Edmond Nocard

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The following article is from The Great Soviet Encyclopedia (1979). It might be outdated or ideologically biased.

Nocard, Edmond


Born Jan. 22, 1850, in Provins; died Aug. 2, 1903, in Saint-Maurice. French epizootologist.

Nocard graduated in 1873 from the Alfort Veterinary School. He became head of the school’s department of surgery and pathology in 1883 and served as director of the school from 1887 to 1891. Nocard’s main works were devoted to infectious diseases in animals, including anthrax, rabies, strangles, and foot-and-mouth disease. He developed a method for growing tuberculosis bacteria on glycerin media, improved the technique of using mallein and tuberculin in diagnostic procedures, and was the first to produce antidiphtheric and antitetanic serums. Some of Nocard’s works were translated into Russian.


In Russian translation:
Mikrobnye bolezni zhivotnykh, vols. 1–2, fases. 1–4. St. Petersburg, 1908. (Coauthor, A. Leclainche.)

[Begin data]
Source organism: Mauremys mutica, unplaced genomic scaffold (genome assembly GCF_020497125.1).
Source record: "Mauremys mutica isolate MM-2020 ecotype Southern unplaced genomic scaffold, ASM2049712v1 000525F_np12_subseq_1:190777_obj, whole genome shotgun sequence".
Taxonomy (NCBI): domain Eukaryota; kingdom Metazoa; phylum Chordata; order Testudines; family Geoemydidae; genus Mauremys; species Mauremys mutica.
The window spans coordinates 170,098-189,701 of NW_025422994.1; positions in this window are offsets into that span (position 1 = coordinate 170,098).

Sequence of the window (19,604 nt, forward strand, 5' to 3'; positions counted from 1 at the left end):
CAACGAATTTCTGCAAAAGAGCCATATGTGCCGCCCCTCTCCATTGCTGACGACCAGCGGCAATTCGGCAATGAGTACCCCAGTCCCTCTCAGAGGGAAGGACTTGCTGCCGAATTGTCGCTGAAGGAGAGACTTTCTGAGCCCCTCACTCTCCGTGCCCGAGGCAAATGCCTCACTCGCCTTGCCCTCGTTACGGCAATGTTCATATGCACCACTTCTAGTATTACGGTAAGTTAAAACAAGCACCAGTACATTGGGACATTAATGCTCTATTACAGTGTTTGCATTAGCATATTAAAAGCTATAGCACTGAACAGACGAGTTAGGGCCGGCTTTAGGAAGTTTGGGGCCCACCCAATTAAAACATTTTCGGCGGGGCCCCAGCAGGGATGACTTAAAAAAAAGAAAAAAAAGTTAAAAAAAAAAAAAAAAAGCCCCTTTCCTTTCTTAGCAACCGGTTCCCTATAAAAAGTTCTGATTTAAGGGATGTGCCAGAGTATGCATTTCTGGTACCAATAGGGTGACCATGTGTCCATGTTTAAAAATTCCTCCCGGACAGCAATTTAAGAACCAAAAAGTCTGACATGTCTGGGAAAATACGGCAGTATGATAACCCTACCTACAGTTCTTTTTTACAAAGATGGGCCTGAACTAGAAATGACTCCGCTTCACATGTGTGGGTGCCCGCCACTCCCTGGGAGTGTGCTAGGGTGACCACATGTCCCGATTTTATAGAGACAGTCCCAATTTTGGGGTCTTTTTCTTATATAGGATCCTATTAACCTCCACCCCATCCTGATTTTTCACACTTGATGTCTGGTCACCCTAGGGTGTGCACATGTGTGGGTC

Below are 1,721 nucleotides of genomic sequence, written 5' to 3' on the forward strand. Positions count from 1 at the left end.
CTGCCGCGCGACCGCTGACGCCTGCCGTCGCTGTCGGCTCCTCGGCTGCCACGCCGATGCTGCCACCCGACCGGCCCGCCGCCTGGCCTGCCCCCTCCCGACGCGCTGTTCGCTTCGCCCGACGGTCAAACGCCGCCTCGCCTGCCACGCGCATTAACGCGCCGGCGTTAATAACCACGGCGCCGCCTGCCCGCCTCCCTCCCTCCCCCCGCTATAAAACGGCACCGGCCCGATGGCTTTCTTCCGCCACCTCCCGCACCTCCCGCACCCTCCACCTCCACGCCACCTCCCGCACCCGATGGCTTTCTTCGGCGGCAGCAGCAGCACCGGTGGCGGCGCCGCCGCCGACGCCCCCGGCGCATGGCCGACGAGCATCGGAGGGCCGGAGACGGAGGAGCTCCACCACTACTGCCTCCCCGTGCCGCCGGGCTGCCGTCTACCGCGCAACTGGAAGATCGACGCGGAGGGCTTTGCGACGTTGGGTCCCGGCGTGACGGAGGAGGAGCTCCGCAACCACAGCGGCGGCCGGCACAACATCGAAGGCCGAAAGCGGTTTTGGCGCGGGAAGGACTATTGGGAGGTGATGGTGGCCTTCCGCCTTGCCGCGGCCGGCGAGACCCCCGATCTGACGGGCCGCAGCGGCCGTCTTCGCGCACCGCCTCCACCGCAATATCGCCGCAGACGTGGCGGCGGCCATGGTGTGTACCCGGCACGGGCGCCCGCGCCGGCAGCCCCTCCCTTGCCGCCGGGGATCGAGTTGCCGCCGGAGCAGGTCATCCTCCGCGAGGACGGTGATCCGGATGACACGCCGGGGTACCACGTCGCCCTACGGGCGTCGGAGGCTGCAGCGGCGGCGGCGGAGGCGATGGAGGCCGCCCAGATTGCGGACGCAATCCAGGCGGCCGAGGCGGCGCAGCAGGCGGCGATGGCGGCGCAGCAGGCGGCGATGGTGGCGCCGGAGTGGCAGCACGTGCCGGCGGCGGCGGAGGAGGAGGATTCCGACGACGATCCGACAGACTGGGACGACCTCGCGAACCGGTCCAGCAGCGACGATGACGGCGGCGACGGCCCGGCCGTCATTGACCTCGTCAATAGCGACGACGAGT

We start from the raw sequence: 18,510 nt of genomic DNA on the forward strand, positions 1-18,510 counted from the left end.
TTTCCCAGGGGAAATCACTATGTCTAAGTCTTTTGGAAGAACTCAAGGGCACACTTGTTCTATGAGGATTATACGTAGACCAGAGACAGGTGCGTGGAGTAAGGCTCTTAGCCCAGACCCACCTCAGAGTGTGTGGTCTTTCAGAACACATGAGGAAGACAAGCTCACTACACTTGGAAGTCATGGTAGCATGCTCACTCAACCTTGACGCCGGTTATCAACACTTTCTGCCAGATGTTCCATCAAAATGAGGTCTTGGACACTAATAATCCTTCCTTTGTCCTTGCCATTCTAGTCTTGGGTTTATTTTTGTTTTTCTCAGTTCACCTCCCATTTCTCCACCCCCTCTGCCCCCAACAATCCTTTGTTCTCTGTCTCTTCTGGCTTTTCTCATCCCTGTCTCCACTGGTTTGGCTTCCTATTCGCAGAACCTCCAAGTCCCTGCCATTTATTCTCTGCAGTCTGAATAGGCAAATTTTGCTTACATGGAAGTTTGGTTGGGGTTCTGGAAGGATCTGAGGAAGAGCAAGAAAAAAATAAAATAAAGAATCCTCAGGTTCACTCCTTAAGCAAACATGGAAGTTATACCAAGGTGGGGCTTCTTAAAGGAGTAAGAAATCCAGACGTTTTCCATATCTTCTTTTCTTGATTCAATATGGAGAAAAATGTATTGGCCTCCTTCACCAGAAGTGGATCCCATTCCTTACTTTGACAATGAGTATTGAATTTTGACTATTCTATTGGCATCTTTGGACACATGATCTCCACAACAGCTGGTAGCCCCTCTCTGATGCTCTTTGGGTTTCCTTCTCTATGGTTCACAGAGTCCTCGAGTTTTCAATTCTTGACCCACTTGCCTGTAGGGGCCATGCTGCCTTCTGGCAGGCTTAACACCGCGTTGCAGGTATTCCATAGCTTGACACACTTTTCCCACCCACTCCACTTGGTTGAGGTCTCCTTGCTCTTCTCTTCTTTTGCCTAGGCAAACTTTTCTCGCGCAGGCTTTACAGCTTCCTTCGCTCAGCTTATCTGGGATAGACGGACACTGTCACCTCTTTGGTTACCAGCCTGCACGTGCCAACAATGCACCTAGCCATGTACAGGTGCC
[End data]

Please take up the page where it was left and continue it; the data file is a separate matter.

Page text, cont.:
The Great Soviet Encyclopedia, 3rd Edition (1970-1979). © 2010 The Gale Group, Inc. All rights reserved.
References in periodicals archive ?
Nocardia was first isolated by Edmond Nocard in 1888 from a case of bovine farcy.
Among the ubiquitous saprophytic filamentous Gram-positive bacteria in the aerobic Actinomyces group is the species Nocardia, first isolated on Guadeloupe Island by Edmond Nocard in 1888 from farcy- (lymphadenitis-) afflicted cattle [9, 10].
In 1901, at the London Congress on Tuberculosis, he encountered strong disagreement from leading bacteriologists, including Joseph Lister, Edmond Nocard, Bernhard Bang, John McFadyean, and Theobald Smith.